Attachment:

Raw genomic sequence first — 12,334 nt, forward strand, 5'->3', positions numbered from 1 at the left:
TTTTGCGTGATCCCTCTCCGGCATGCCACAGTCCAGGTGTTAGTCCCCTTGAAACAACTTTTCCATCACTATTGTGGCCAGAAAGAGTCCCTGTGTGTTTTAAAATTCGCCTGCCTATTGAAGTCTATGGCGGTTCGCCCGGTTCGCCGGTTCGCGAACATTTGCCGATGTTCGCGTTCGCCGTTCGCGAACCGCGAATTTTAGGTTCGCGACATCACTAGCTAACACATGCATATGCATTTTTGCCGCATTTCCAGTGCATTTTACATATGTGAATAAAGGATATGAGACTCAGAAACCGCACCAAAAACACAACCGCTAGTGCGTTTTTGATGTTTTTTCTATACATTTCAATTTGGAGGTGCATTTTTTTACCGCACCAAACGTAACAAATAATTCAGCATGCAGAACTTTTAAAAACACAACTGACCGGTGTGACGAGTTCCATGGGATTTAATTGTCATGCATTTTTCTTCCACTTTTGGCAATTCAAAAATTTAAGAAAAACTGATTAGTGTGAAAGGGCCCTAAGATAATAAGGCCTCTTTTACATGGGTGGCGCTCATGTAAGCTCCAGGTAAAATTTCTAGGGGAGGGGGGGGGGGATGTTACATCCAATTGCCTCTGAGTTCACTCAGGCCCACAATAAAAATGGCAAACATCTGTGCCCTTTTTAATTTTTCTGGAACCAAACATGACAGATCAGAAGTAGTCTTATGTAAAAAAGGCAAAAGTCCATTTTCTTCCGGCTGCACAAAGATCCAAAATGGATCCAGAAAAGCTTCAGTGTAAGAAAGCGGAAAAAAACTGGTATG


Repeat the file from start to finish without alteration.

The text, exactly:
Raw genomic sequence first — 12,334 nt, forward strand, 5'->3', positions numbered from 1 at the left:
TTTTGCGTGATCCCTCTCCGGCATGCCACAGTCCAGGTGTTAGTCCCCTTGAAACAACTTTTCCATCACTATTGTGGCCAGAAAGAGTCCCTGTGTGTTTTAAAATTCGCCTGCCTATTGAAGTCTATGGCGGTTCGCCCGGTTCGCCGGTTCGCGAACATTTGCCGATGTTCGCGTTCGCCGTTCGCGAACCGCGAATTTTAGGTTCGCGACATCACTAGCTAACACATGCATATGCATTTTTGCCGCATTTCCAGTGCATTTTACATATGTGAATAAAGGATATGAGACTCAGAAACCGCACCAAAAACACAACCGCTAGTGCGTTTTTGATGTTTTTTCTATACATTTCAATTTGGAGGTGCATTTTTTTACCGCACCAAACGTAACAAATAATTCAGCATGCAGAACTTTTAAAAACACAACTGACCGGTGTGACGAGTTCCATGGGATTTAATTGTCATGCATTTTTCTTCCACTTTTGGCAATTCAAAAATTTAAGAAAAACTGATTAGTGTGAAAGGGCCCTAAGATAATAAGGCCTCTTTTACATGGGTGGCGCTCATGTAAGCTCCAGGTAAAATTTCTAGGGGAGGGGGGGGGGGATGTTACATCCAATTGCCTCTGAGTTCACTCAGGCCCACAATAAAAATGGCAAACATCTGTGCCCTTTTTAATTTTTCTGGAACCAAACATGACAGATCAGAAGTAGTCTTATGTAAAAAAGGCAAAAGTCCATTTTCTTCCGGCTGCACAAAGATCCAAAATGGATCCAGAAAAGCTTCAGTGTAAGAAAGCGGAAAAAAACTGGTATG